Walking under ladders, crossing paths with a black cat, and the number 13. These are all things that are said to bring bad luck. Today is Friday the 13th! This is a day where many people, especially in the U.S., have anxiety about going about their daily routines. It is also a day to watch scary movies and get cheap tattoos. I have always been a contrarian, however. I have found that 13 has been my lucky number.
I often had the number 13 for my soccer jersey as a child, one of my favorite jobs was off of 13th street, and my boyfriend and I first moved in together in an apartment #13. A few years back when I was flying RyanAir, I looked for a seat on the 13th row and found that right after 12, they had 14! This is apparently very common as some buildings also skip the 13th floor and go directly to the 14th.
I found when I lived in Italy, 13 was lucky:
In some countries, such as Italy, 13 is considered a lucky number. The expression fare tredici (“to do 13”) means hit the jackpot. 17 is considered an unlucky number instead. (Wikipedia)
It seems that I am not alone in my love of the number 13. What is your lucky number?
This movie is my favorite adaptation of my favorite novel. For those unfamiliar with the novel, it is written by one of the Bronte sisters (basically the Gothic cousins of Jane Austen). It is set in the 1800s in England, where poor little orphan Jane Eyre is just trying to make her way in a world that wants to crush her willful, wild spirit. After her family dies of a terrible disease she goes to live with her aunt and her children and they all are absolutely terrible to her and mistreat her. So they send her off to boarding school, namely, an extremely hard-nosed, straight-laced boarding school with a penchant for telling little girls they are going to roast in hell for minor character flaws. Jane Eyre survives 10 years in this place and seeks out employment at the mysterious Mr. Rochester’s mansion to be a governess to an adorable little girl named Adele. Jane Eyre begins to develop feelings for the very dark and brooding Mr. Rochester and of course he has a dark secret hidden away.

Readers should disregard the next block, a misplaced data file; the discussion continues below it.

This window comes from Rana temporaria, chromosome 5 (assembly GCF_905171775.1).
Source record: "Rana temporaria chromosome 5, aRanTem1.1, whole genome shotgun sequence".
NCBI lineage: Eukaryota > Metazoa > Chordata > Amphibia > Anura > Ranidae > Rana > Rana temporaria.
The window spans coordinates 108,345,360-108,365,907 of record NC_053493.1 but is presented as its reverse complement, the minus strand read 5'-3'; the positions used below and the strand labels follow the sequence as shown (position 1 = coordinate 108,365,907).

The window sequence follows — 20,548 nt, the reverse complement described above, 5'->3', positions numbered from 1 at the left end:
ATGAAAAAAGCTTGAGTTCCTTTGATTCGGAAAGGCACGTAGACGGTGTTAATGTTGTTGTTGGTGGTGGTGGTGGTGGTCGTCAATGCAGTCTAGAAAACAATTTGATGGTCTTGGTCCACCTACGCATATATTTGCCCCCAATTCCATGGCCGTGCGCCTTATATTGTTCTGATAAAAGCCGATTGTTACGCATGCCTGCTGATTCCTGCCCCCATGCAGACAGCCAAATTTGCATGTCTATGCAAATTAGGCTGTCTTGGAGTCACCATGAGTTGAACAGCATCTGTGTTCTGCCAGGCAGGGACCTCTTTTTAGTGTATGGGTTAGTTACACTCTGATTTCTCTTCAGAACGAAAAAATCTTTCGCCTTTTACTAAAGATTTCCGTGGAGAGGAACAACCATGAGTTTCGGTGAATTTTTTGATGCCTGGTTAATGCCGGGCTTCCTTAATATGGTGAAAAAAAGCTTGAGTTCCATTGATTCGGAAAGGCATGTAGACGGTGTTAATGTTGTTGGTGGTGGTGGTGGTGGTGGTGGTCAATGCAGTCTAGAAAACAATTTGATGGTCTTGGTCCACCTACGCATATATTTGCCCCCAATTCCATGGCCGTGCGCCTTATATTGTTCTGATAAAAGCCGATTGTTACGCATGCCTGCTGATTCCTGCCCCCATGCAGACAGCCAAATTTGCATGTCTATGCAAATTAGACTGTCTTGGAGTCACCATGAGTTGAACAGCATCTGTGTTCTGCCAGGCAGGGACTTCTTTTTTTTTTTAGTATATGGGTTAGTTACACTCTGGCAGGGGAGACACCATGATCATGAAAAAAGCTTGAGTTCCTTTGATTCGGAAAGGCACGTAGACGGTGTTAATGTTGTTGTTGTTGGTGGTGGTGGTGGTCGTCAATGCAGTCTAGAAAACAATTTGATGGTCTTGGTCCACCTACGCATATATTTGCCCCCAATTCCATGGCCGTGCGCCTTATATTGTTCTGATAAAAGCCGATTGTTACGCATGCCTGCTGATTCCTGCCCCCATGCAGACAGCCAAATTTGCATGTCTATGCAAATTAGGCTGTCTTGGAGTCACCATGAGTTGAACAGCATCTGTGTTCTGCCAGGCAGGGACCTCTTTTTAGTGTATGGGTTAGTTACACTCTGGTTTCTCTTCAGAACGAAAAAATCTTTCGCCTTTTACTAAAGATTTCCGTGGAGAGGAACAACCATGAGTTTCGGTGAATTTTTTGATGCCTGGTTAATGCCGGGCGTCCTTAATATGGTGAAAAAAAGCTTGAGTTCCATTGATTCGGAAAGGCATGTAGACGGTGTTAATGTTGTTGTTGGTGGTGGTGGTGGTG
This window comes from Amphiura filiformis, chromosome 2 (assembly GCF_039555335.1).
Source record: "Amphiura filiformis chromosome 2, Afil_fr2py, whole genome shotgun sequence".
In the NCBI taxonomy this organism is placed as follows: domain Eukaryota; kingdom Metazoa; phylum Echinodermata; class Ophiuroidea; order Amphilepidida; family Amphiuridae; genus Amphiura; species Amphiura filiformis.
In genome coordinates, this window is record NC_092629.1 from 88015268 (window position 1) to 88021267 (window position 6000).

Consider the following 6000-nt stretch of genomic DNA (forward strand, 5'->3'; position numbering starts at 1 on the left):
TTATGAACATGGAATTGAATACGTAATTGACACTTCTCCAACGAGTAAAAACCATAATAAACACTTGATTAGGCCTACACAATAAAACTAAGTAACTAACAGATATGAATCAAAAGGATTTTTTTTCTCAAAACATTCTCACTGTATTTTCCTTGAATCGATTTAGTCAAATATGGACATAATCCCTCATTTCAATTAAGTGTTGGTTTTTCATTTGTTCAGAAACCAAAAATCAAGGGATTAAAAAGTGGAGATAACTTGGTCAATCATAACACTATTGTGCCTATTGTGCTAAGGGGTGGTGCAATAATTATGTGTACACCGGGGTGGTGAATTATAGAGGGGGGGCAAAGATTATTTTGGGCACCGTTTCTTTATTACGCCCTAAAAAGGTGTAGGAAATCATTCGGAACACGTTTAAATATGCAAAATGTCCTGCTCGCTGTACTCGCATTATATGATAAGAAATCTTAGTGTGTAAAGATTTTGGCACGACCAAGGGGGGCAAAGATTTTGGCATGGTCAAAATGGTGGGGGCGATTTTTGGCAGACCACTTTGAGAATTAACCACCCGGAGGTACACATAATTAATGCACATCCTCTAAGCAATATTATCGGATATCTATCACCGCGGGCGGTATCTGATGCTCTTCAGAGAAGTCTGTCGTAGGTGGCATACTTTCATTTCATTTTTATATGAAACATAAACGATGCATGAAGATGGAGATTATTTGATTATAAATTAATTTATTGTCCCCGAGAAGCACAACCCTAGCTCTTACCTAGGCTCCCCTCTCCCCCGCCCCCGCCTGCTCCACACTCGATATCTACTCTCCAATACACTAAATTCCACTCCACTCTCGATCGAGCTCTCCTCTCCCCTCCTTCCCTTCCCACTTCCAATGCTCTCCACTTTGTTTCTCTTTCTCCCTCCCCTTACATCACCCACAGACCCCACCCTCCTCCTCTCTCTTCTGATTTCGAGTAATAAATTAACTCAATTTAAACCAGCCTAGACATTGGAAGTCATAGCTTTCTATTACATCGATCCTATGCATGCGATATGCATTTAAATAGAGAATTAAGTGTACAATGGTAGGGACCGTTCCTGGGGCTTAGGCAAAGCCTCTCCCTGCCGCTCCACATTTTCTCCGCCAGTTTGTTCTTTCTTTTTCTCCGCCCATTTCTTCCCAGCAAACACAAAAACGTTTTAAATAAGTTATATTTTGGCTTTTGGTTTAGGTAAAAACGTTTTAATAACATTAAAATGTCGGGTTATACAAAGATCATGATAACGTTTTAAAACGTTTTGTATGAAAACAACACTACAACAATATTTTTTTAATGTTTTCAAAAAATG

This adaptation is my favorite mainly because of the casting. The young Jane Eyre is played by a young Anna Paquin, and she definitely captures the young punk attitude of the young and wild Jane Eyre before she has to keep her feelings bottled up inside herself. Jane Eyre is never described as beautiful in the book, she is described as plain and almost bird like. Neither is Mr. Rochester described as handsome. I thought William Hurt did an excellent job of portraying him.
The script is wonderful and includes the important parts in the beginning of Jane’s life that are very important to understanding her character. Other film adaptations skip over her childhood trauma to get to the romance parts. While I liked the 2011 adaptation, the actors were too beautiful (looking at you, Fassbender) and blonde (?!) and so it was hard to see that Jane felt ugly and unwanted as opposed to the 1996 version, with the beautiful mirror shots in several parts of the movie. The 2011 adaptation definitely highlighted the gothic/horror elements of the novel, which I do wish was more in the 1996 version.
Ultimately, though, the 1996 adaptation of Jane Eyre is my favorite! I recommend everyone to watch it if you’re into tortured souls trying to find love despite circumstances and their duty obligations.